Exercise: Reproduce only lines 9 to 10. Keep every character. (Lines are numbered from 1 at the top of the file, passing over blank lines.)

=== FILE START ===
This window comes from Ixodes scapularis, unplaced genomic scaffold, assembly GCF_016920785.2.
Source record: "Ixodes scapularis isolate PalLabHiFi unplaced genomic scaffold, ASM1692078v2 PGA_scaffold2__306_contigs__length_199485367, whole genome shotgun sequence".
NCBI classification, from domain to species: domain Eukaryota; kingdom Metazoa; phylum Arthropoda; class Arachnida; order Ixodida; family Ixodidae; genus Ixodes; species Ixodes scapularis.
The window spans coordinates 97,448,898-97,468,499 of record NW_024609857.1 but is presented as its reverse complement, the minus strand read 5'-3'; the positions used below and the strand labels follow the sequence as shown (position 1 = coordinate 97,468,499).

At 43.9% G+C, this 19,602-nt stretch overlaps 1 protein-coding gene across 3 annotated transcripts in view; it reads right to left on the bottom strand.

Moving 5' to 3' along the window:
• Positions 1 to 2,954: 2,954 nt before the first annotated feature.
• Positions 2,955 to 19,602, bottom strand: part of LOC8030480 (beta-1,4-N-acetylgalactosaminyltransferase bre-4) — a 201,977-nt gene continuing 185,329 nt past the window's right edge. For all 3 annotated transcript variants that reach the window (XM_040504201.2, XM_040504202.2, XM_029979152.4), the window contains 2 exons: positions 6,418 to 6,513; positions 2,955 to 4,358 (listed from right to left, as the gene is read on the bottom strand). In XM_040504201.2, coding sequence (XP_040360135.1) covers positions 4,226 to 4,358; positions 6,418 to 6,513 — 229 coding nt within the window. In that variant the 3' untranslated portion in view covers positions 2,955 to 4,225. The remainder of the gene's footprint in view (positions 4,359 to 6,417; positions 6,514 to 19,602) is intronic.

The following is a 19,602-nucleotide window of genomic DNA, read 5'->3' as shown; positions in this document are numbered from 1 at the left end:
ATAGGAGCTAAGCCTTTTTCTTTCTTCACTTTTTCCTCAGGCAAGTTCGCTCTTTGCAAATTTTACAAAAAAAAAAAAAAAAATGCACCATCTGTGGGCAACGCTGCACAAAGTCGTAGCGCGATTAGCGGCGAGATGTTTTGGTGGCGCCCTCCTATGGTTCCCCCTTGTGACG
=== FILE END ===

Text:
The following is a 19,602-nucleotide window of genomic DNA, read 5'->3' as shown; positions in this document are numbered from 1 at the left end:
ATAGGAGCTAAGCCTTTTTCTTTCTTCACTTTTTCCTCAGGCAAGTTCGCTCTTTGCAAATTTTACAAAAAAAAAAAAAAAAATGCACCATCTGTGGGCAACGCTGCACAAAGTCGTAGCGCGATTAGCGGCGAGATGTTTTGGTGGCGCCCTCCTATGGTTCCCCCTTGTGACG